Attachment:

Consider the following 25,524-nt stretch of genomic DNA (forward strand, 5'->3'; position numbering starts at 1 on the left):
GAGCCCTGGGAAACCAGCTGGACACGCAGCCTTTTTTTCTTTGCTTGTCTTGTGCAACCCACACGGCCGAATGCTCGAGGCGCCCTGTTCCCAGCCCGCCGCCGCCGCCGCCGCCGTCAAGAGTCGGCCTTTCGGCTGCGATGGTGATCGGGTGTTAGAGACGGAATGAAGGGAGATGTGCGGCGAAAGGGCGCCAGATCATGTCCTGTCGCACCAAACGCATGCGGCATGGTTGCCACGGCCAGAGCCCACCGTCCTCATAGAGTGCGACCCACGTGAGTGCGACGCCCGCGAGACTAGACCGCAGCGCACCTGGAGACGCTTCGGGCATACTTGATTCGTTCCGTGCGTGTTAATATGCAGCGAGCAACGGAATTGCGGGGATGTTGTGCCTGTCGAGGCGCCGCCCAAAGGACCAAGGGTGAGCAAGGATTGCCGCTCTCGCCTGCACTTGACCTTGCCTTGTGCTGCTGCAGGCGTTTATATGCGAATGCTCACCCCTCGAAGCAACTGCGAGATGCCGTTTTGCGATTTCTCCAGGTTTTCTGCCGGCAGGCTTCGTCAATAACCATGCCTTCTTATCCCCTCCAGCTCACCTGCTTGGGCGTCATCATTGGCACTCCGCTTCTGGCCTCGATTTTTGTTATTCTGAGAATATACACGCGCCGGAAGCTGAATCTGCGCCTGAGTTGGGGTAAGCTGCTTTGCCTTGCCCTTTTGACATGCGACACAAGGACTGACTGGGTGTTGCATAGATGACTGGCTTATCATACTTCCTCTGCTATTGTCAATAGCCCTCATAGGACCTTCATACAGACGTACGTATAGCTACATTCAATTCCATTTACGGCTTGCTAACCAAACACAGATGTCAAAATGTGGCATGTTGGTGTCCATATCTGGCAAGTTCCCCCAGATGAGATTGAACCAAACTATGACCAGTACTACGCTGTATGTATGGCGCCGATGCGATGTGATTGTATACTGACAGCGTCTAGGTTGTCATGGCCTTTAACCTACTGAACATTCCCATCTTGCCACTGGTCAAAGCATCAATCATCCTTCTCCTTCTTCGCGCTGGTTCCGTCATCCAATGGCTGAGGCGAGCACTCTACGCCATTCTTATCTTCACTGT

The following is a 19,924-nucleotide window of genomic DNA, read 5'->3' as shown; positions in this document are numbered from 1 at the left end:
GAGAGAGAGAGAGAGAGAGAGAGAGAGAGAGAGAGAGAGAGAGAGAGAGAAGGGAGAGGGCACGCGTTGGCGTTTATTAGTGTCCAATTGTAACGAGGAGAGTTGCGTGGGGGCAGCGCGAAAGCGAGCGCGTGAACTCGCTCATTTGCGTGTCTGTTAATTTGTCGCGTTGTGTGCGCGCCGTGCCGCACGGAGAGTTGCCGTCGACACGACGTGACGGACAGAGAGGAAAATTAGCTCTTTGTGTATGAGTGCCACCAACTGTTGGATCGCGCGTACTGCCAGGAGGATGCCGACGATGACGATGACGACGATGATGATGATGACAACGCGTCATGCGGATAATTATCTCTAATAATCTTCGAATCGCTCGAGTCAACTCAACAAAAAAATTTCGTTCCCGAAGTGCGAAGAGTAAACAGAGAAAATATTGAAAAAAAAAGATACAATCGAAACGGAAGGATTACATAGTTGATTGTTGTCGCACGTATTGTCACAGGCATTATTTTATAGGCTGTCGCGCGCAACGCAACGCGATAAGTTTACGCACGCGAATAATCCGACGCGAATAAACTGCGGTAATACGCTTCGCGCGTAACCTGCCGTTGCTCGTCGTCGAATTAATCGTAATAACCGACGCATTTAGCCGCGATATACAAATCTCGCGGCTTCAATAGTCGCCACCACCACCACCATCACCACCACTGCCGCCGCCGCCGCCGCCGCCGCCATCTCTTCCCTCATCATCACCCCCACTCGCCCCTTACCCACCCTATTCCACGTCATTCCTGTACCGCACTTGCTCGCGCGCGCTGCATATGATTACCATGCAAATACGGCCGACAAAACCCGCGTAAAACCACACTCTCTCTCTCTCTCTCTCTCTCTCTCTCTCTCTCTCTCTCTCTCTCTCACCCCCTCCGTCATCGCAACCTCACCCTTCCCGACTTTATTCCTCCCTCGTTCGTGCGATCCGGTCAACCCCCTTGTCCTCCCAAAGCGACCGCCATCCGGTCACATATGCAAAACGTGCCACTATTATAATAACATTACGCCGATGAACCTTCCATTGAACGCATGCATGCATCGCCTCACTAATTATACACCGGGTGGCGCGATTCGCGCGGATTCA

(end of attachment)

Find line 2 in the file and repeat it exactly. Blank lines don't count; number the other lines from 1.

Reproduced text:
GAGCCCTGGGAAACCAGCTGGACACGCAGCCTTTTTTTCTTTGCTTGTCTTGTGCAACCCACACGGCCGAATGCTCGAGGCGCCCTGTTCCCAGCCCGCCGCCGCCGCCGCCGCCGTCAAGAGTCGGCCTTTCGGCTGCGATGGTGATCGGGTGTTAGAGACGGAATGAAGGGAGATGTGCGGCGAAAGGGCGCCAGATCATGTCCTGTCGCACCAAACGCATGCGGCATGGTTGCCACGGCCAGAGCCCACCGTCCTCATAGAGTGCGACCCACGTGAGTGCGACGCCCGCGAGACTAGACCGCAGCGCACCTGGAGACGCTTCGGGCATACTTGATTCGTTCCGTGCGTGTTAATATGCAGCGAGCAACGGAATTGCGGGGATGTTGTGCCTGTCGAGGCGCCGCCCAAAGGACCAAGGGTGAGCAAGGATTGCCGCTCTCGCCTGCACTTGACCTTGCCTTGTGCTGCTGCAGGCGTTTATATGCGAATGCTCACCCCTCGAAGCAACTGCGAGATGCCGTTTTGCGATTTCTCCAGGTTTTCTGCCGGCAGGCTTCGTCAATAACCATGCCTTCTTATCCCCTCCAGCTCACCTGCTTGGGCGTCATCATTGGCACTCCGCTTCTGGCCTCGATTTTTGTTATTCTGAGAATATACACGCGCCGGAAGCTGAATCTGCGCCTGAGTTGGGGTAAGCTGCTTTGCCTTGCCCTTTTGACATGCGACACAAGGACTGACTGGGTGTTGCATAGATGACTGGCTTATCATACTTCCTCTGCTATTGTCAATAGCCCTCATAGGACCTTCATACAGACGTACGTATAGCTACATTCAATTCCATTTACGGCTTGCTAACCAAACACAGATGTCAAAATGTGGCATGTTGGTGTCCATATCTGGCAAGTTCCCCCAGATGAGATTGAACCAAACTATGACCAGTACTACGCTGTATGTATGGCGCCGATGCGATGTGATTGTATACTGACAGCGTCTAGGTTGTCATGGCCTTTAACCTACTGAACATTCCCATCTTGCCACTGGTCAAAGCATCAATCATCCTTCTCCTTCTTCGCGCTGGTTCCGTCATCCAATGGCTGAGGCGAGCACTCTACGCCATTCTTATCTTCACTGT